4. Destroy All Monsters (1968)
It’s not hard to parse the logic behind this wild entry. If viewers liked films with two, three, even four monsters, why not make one with over a dozen monsters? In his last Godzilla film until he returned for Terror of Mechagodzilla, Honda brings in seemingly every monster in the Toho stable, whether they’d previously appeared in a Godzilla film or not. Set at the end of the 20th century, it opens with all the kaiju happily living on Monsterland, an isolated island where they can enjoy all the things giant monsters like to do without threatening humanity. This set-up hits a snag, however, when aliens begin controlling the monsters, sending them to attack major cities across the globe. Determined to give kaiju fans an abundance of what they loved, the film includes everything from the destruction of major landmarks (a young Roland Emmerich no doubt watched it closely) to a climactic monster free-for-all. Destroy All Monsters lacks the wit of Shinichi Sekizawa’s entries — the prolific screenwriter sat this one out — but gets by on sheer monster delirium.
3. Mothra vs. Godzilla (1964)
The misunderstood Mothra made her debut in Honda’s 1961 film, Mothra. By that film’s conclusion, the people of Japan had befriended the Shobijin, the tiny twin women with a special connection to the giant moth, pretty much guaranteeing that Mothra would trouble them no more. That made Mothra an ideal foil for Godzilla in the last film of the Shōwa era to treat him as a bad guy rather than a protector. (Mothra would prove to be a good influence.) A huge step up from its immediate predecessor, King Kong vs. Godzilla, Mothra vs. Godzilla features a zippy story and remarkable effects, particularly whenever Mothra uses the squalls created by the power of her mighty wings against her foes. This would be the high-water mark of Godzilla’s golden age were it not for …
2. Ghidorah, the Three-Headed Monster (1964)
Oftentimes, watching a Godzilla movie means sitting through dull plotting featuring interchangeable human characters in order to get to the monster battles. The best entries, however, feature storylines that work as more than filler. Mothra vs. Godzilla, for instance, throws in a memorably villainous businessman (one of Sekizawa’s favorite plot elements) while Ghidorah, the Three-Headed Monster features international intrigue, an amnesiac princess, and mind-controlling Venusians. What more could you ask for? How about a three-headed space dragon who quickly becomes Godzilla’s most formidable foe, one Godzilla might not even be able to defeat with the help of Mothra and the giant bird Rodan (crossing over from his own film)? It’s not the best film of the Shōwa era — the original still wears that crown. But Ghidorah, the Three-Headed Monster offers a giddy combination of wild ideas and creative effects that captured the series working at every level, from the meticulously realized (but easily destroyed) miniatures to the imaginative monsters, to the humans (and occasional Venusian) who do their best to keep the monster destruction from going too far.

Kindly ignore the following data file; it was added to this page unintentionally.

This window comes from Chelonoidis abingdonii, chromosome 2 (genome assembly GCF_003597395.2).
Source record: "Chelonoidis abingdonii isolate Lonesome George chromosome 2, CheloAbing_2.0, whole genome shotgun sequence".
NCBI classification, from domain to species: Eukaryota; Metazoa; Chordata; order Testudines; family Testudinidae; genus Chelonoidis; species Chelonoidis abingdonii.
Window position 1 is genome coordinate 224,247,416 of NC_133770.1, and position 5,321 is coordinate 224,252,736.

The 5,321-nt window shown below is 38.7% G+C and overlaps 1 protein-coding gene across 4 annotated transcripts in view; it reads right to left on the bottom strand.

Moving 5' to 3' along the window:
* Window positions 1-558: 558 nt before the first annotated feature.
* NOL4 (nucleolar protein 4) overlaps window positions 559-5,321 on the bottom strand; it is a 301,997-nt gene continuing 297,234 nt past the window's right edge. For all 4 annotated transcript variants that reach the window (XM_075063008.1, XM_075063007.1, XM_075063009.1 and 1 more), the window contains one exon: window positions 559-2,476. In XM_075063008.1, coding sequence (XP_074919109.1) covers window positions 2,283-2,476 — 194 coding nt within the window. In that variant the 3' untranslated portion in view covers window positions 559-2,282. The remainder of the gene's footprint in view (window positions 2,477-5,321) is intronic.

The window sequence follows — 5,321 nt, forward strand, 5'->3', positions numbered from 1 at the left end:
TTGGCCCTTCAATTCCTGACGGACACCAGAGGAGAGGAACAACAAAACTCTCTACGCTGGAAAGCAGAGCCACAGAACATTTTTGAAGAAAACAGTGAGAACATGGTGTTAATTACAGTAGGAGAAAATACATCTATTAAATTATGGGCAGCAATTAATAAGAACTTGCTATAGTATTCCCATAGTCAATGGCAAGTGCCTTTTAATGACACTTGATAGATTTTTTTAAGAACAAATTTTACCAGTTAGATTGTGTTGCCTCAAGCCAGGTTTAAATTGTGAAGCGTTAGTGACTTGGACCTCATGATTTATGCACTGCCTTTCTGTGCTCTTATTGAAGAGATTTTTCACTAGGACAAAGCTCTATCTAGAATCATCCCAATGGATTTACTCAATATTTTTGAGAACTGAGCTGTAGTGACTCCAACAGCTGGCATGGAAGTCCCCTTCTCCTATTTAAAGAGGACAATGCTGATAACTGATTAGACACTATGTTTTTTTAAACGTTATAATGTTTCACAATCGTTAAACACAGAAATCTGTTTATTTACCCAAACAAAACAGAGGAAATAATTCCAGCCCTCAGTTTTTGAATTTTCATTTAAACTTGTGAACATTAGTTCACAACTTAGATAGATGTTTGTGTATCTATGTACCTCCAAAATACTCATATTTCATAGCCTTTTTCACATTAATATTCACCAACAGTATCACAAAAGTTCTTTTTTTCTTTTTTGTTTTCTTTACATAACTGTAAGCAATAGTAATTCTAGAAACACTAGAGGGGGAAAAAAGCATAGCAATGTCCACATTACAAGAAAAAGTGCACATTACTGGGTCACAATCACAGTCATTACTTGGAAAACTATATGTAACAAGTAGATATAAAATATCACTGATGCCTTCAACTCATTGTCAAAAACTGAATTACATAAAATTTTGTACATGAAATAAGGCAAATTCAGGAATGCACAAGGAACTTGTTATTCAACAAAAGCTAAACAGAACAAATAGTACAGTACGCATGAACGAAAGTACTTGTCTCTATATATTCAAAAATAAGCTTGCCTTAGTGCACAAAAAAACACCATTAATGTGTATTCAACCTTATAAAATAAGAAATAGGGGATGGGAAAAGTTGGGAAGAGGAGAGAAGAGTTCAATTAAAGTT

1. Godzilla (1954)
(a.k.a. Gojira, or Godzila, King of the Monsters)
The 1954 monster movie released in Japan as Gojira (and in altered form in the English-speaking world as Godzilla, King of the Monsters) would be a masterpiece even if we never saw Godzilla again. Before he tussled with rivals, hatched a son, or took on a smog monster, Godzilla served as a terrifying symbol for the atom bomb. Honda mixes scenes of monster attacks with imagery inspired by atom-bomb survivors, squarely placing the emphasis on the terror of living in a country that could face mass destruction with little warning. It works beautifully as an allegory, and just as well as a horror film. Where subsequent Godzilla films could hardly be called scary, Gojira captures the awfulness of watching a giant monster emerge over a hillside, and of the subsequent chaos caused by panicked citizens fleeing for their lives. It’s an extraordinary achievement, one that none of the fun, creative Shōwa-era films that followed matched in artfulness. The sequels may have made Godzilla a movie star, but it’s the original that made him immortal.